In the UK, vocational courses can refer either to degrees providing academic knowledge and industry training in a specific area, such as Medicine, which then permit graduates to begin their working lives immediately upon completion of the course, or to degrees which provide career skills tailored to a specific industry but which do not explicitly train graduates for one specific job, such as Engineering, Business, or Law.
Some also include other STEM courses (Science, Technology, Engineering, Mathematics) in the ‘vocational’ label, as these arguably provide skills more immediately tailored to specific careers than some Arts/Humanities subjects, but this seems to stretch the definition of vocational degrees too far to be of use for many.
Students are ever-more interested in career prospects after university in the UK; with the dramatic rise in tuition fees alongside the increased prevalence of university-level education amongst young people, some can worry about the expense of a university education which does not guarantee high-paying employment promptly upon graduation. When referring to ‘vocational degrees’, be sure to ascertain whether you have one specific career path in mind and therefore a (relatively) limited number of courses to choose from, or a more general interest in a future career path which you would like to explore at university level. If you will not require a specific degree to embark on your desired career path, then it is likely your interest in vocational courses aligns with the latter definition, and if this is indeed the case, perhaps consider the subject(s) you enjoy most currently as well as your future career prospects.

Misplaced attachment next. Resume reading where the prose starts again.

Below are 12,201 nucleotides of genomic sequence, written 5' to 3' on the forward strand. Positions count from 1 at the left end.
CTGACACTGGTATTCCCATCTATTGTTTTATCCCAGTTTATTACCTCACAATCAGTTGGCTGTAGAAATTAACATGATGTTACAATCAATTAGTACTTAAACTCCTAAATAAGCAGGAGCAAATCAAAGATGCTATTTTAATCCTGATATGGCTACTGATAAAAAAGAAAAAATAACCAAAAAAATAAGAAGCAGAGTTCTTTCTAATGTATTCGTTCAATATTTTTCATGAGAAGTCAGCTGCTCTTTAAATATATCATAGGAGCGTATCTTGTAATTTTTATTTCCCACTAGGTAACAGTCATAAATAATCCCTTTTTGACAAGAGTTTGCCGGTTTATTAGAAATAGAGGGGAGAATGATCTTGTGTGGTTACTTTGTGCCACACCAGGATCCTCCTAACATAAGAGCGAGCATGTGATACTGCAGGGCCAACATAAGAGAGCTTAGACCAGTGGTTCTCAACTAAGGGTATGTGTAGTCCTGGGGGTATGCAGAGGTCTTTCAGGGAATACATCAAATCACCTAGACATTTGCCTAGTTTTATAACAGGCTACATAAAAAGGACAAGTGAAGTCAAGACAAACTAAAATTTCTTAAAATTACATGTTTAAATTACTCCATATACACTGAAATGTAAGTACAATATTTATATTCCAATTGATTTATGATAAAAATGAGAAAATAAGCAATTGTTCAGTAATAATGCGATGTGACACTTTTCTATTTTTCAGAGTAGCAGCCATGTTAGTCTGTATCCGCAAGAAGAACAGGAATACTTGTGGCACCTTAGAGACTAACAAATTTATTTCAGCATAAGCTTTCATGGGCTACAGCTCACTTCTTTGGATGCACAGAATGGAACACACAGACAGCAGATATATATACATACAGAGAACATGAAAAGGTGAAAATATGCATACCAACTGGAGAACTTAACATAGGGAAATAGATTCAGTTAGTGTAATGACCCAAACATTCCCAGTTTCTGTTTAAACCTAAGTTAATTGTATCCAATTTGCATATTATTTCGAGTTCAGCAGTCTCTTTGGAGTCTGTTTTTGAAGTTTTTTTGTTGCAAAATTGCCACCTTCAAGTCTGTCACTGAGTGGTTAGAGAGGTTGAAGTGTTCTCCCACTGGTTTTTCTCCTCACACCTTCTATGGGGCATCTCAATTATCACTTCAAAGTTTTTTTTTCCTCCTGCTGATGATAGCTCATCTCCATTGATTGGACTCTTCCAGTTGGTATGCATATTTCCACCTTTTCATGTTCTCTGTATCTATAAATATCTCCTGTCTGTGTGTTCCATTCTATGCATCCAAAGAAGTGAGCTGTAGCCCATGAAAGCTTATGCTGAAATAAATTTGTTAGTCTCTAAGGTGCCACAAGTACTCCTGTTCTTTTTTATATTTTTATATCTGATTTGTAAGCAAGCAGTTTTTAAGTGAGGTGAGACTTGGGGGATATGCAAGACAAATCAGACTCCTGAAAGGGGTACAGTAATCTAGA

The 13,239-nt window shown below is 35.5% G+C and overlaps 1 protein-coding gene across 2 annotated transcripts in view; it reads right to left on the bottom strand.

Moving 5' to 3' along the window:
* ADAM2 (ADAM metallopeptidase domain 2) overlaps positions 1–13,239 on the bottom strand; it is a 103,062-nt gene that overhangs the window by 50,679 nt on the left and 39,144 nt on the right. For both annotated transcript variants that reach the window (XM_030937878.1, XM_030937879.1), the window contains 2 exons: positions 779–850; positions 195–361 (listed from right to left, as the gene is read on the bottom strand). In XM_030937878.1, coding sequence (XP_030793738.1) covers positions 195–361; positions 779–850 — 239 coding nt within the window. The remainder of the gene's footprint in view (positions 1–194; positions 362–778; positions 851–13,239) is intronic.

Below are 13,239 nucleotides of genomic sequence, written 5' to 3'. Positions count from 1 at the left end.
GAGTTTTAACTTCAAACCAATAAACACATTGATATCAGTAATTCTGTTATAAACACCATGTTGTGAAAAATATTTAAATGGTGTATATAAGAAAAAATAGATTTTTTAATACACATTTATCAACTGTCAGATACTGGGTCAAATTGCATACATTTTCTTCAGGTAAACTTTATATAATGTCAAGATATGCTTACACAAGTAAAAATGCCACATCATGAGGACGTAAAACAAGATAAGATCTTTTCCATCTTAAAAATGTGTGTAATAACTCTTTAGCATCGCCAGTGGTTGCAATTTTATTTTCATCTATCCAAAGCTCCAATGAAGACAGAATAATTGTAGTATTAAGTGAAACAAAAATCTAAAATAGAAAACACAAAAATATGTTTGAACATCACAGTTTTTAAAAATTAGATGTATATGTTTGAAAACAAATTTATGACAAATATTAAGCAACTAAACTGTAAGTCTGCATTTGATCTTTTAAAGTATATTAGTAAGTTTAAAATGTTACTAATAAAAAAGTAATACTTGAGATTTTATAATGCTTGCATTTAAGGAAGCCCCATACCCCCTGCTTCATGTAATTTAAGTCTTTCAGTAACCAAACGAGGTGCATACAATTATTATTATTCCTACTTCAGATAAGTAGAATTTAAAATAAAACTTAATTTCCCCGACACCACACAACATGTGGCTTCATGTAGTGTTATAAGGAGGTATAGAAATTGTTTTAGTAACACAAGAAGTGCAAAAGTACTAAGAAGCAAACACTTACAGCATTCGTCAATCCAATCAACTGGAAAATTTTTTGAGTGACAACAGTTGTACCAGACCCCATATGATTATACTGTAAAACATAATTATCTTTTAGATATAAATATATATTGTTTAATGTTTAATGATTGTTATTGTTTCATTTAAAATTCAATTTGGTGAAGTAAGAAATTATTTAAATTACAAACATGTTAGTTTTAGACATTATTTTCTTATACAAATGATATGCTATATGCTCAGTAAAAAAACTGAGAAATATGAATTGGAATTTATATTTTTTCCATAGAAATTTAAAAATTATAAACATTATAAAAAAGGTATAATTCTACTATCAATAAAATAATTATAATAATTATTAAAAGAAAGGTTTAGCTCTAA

While non-vocational courses might not provide you with industry training, they will provide transferable skills- and you might even do better in a subject you really enjoy! If, however, not completing a specific degree would seriously reduce your entry-level career options, it is strongly recommended that, once you are as sure as you be of your interest in this area (try to speak to adults 5, 10, and 15 years into their careers to see what it is really like!), you follow this course of study. A university education will provide most students with innumerable skills, both for the world of work and as the beginning of their independent adult life, and so do be sure to consider all aspects of your ambitions and interests before deciding on a particular course of study- although working hard and networking throughout your degree should provide many opportunities should you later wish you had opted for a different course, nothing beats a carefully considered decision from the beginning!